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What’s the point of static properties and methods in Swift?

Paul Hudson    @twostraws   

Updated for Xcode 14.2

Most people learning Swift immediately see the value of regular properties and methods, but struggle to understand why static properties and methods would be useful. It’s certainly true that they are less useful than regular properties and methods, but they are still fairly common in Swift code.

One common use for static properties and methods is to store common functionality you use across an entire app. For example, I make an app called Unwrap, which is a free iOS app for folks learning Swift. In the app I want to store some common information, such as the URL to the app on the App Store, so I can reference that anywhere the app needs it. So, I have code like this storing my data:

struct Unwrap {
    static let appURL = ""

That way I can write Unwrap.appURL when someone shares something from the app, which helps other folks discover the app. Without the static keyword I’d need to make a new instance of the Unwrap struct just to read the fixed app URL, which isn’t really necessary.

I also use both a static property and a static method to store some random entropy in the same struct, like this:

static var entropy = Int.random(in: 1...1000)

static func getEntropy() -> Int {
    entropy += 1
    return entropy

Random entropy is some randomness collected by software to make random number generation more effective, but I cheat a little in my app because I don’t want truly random data. The app is designed to give you various Swift tests in a random order, but if it were truly random then it’s likely you’d see the same question back to back sometimes. I don’t want that, so my entropy actually makes randomness less random so we get a fairer spread of questions. So, what my code does is store an entropy integer that starts off random, but increments by 1 every time getEntropy() is called.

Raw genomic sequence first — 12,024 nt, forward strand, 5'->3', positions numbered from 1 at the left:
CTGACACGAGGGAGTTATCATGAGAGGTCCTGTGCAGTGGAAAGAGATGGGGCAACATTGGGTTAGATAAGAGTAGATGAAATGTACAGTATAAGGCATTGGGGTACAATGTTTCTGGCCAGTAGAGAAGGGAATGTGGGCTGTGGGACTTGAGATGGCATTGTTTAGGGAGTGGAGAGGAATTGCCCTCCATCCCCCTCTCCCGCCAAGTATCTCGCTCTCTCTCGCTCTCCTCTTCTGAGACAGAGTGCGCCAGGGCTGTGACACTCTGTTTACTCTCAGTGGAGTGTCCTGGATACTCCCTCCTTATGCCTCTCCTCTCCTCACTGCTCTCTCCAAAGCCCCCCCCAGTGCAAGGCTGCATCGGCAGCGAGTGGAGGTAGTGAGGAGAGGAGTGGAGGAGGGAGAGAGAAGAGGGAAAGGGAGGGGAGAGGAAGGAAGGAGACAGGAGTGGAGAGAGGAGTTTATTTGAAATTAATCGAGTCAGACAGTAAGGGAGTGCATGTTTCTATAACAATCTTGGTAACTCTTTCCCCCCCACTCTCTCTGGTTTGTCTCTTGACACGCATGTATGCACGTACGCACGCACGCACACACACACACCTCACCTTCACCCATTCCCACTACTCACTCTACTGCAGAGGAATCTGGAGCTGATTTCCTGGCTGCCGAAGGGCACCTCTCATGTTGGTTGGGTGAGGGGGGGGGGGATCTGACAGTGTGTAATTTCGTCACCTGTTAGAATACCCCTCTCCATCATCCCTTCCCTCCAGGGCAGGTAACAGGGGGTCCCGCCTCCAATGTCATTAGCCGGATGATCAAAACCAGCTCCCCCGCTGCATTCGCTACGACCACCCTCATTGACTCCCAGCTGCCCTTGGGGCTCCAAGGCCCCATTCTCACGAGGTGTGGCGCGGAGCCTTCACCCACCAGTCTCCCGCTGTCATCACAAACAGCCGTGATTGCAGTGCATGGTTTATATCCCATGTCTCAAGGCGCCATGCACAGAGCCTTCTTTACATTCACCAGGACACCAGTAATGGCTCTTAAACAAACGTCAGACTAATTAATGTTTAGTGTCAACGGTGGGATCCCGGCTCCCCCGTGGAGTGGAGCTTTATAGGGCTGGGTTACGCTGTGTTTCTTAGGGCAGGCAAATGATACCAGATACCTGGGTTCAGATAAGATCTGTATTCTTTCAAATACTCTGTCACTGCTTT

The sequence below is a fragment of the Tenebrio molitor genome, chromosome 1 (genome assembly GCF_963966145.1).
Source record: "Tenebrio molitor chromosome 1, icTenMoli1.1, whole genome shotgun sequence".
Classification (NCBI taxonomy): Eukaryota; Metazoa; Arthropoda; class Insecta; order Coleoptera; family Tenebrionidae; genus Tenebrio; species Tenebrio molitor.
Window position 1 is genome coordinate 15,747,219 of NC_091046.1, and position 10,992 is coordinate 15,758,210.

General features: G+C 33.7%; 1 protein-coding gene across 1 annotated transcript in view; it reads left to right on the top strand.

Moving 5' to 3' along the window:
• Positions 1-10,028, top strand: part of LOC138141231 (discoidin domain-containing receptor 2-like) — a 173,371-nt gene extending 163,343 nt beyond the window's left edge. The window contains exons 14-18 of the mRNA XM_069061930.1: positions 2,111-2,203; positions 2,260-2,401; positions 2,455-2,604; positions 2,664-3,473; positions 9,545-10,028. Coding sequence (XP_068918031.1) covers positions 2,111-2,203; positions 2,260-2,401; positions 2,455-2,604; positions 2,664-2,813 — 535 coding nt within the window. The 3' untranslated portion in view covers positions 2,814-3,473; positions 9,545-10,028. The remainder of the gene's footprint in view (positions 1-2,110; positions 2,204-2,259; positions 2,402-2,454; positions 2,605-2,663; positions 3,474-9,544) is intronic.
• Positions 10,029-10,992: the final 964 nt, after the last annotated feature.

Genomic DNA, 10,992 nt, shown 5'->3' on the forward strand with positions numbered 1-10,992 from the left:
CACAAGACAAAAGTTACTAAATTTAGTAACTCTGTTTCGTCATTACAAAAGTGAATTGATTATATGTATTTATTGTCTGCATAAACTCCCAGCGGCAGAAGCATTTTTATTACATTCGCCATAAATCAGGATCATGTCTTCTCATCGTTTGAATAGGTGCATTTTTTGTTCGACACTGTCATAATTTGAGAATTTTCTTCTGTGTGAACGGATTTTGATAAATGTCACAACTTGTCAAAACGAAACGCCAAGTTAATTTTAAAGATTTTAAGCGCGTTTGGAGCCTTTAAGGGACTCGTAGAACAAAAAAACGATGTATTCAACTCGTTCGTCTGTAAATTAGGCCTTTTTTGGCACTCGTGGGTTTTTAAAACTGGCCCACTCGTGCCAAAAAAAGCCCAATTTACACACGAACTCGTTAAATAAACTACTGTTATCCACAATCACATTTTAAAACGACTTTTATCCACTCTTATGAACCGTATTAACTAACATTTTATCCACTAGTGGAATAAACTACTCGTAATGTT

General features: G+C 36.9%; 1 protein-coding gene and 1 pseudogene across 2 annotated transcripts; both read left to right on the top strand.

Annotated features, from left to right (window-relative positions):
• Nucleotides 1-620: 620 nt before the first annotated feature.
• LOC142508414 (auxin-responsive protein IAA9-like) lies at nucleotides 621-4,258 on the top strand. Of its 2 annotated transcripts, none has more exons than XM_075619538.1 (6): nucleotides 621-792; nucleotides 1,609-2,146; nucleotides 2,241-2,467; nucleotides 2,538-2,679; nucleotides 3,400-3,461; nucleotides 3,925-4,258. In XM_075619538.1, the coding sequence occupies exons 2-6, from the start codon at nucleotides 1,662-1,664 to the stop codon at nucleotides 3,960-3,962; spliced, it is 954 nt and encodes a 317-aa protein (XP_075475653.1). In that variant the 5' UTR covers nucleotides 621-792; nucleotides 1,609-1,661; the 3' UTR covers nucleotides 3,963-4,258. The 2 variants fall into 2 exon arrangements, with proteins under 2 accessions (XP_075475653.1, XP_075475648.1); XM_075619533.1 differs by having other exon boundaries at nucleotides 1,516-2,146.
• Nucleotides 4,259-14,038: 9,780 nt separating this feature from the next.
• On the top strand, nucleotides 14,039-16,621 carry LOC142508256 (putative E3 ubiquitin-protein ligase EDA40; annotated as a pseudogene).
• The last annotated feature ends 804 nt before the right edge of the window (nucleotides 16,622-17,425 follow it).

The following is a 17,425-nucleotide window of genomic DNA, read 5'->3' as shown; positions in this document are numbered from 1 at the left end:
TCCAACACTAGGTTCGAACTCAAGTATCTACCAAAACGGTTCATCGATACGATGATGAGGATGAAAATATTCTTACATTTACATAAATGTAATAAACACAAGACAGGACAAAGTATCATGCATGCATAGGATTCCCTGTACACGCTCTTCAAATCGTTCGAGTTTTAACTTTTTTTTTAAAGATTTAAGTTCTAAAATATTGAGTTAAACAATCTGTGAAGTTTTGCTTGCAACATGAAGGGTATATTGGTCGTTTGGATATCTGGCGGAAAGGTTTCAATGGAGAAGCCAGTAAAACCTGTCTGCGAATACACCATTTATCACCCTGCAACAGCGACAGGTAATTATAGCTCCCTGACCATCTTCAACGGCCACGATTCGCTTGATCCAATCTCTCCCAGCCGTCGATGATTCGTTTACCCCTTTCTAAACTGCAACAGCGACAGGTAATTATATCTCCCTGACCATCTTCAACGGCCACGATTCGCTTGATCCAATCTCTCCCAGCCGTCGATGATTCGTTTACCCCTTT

This “fair random” entropy is used throughout the app so that duplicates won’t appear, so again they are shared statically by the Unwrap struct so everywhere can access them.

Before I move on, there are two more things I want to mention that might interest you.

First, my Unwrap struct isn’t really a struct at all – I actually declare it as an enum rather than a struct. The enum doesn’t have any cases, but it’s a better choice than a struct here because I don’t ever want to create an instance of this type – there’s no reason to. Making an enum stops this from happening, which helps clarify my intent.

Second, because I have a dedicated getEntropy() method, I actually ask Swift to restrict access to the entropy so that I can’t access it from anywhere. This is called access control, and look like this in Swift:

private static var entropy = Int.random(in: 1...1000)

We’ll be looking more at access control in the very next chapter.

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